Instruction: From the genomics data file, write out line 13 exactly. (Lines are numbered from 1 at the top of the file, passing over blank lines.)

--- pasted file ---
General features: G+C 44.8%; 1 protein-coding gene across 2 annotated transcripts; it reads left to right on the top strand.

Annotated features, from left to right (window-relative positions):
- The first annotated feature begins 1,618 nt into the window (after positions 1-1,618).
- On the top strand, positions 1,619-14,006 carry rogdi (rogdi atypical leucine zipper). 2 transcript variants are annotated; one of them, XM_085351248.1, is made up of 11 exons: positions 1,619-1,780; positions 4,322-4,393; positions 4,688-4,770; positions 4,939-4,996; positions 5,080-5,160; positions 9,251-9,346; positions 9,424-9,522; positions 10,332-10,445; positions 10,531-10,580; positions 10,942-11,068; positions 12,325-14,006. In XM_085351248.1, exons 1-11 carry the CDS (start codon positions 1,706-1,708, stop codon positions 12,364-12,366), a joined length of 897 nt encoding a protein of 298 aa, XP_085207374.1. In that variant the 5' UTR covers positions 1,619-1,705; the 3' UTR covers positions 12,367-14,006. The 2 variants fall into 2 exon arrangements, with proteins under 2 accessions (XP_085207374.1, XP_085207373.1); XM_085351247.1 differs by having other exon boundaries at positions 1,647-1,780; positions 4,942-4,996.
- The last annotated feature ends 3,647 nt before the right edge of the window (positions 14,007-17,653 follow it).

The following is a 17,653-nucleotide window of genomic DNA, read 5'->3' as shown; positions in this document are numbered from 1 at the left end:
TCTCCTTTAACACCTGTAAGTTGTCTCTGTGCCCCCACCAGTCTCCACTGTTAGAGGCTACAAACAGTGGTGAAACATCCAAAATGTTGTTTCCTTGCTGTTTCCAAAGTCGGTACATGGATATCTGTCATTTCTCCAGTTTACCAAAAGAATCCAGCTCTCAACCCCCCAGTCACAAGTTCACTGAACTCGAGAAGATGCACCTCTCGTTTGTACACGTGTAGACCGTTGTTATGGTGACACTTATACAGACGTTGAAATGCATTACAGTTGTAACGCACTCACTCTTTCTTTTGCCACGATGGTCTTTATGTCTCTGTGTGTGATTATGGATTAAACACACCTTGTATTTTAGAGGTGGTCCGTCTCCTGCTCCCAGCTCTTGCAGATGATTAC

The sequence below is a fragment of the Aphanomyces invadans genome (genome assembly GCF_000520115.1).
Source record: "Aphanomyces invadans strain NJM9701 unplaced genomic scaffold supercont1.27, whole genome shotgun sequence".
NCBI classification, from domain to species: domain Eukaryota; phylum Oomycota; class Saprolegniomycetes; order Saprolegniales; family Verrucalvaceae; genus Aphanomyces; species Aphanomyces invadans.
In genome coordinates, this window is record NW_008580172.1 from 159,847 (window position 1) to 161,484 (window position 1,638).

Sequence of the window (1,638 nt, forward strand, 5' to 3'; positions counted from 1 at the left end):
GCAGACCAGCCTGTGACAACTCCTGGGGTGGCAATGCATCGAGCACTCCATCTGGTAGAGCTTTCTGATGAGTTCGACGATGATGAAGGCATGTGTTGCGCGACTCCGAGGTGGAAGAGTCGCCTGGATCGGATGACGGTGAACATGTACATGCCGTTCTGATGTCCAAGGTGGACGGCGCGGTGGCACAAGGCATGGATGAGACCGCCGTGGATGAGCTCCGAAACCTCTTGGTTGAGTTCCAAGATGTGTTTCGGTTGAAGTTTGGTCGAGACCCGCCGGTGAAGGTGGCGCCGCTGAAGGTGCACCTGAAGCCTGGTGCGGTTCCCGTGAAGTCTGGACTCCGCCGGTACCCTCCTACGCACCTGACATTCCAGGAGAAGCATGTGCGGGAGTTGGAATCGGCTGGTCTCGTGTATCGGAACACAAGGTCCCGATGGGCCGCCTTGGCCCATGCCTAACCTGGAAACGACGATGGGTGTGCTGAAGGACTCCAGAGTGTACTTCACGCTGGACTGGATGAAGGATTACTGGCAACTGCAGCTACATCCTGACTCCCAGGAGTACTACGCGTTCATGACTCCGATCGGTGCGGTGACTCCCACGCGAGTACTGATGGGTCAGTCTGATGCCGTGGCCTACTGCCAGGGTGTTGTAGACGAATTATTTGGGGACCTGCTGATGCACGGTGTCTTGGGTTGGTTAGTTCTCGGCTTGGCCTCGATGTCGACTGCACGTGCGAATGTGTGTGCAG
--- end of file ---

GCAGACCAGCCTGTGACAACTCCTGGGGTGGCAATGCATCGAGCACTCCATCTGGTAGAGCTTTCTGATGAGTTCGACGATGATGAAGGCATGTGTTGCGCGACTCCGAGGTGGAAGAGTCGCCTGGATCGGATGACGGTGAACATGTACATGCCGTTCTGATGTCCAAGGTGGACGGCGCGGTGGCACAAGGCATGGATGAGACCGCCGTGGATGAGCTCCGAAACCTCTTGGTTGAGTTCCAAGATGTGTTTCGGTTGAAGTTTGGTCGAGACCCGCCGGTGAAGGTGGCGCCGCTGAAGGTGCACCTGAAGCCTGGTGCGGTTCCCGTGAAGTCTGGACTCCGCCGGTACCCTCCTACGCACCTGACATTCCAGGAGAAGCATGTGCGGGAGTTGGAATCGGCTGGTCTCGTGTATCGGAACACAAGGTCCCGATGGGCCGCCTTGGCCCATGCCTAACCTGGAAACGACGATGGGTGTGCTGAAGGACTCCAGAGTGTACTTCACGCTGGACTGGATGAAGGATTACTGGCAACTGCAGCTACATCCTGACTCCCAGGAGTACTACGCGTTCATGACTCCGATCGGTGCGGTGACTCCCACGCGAGTACTGATGGGTCAGTCTGATGCCGTGGCCTACTGCCAGGGTGTTGTAGACGAATTATTTGGGGACCTGCTGATGCACGGTGTCTTGGGTTGGTTAGTTCTCGGCTTGGCCTCGATGTCGACTGCACGTGCGAATGTGTGTGCAG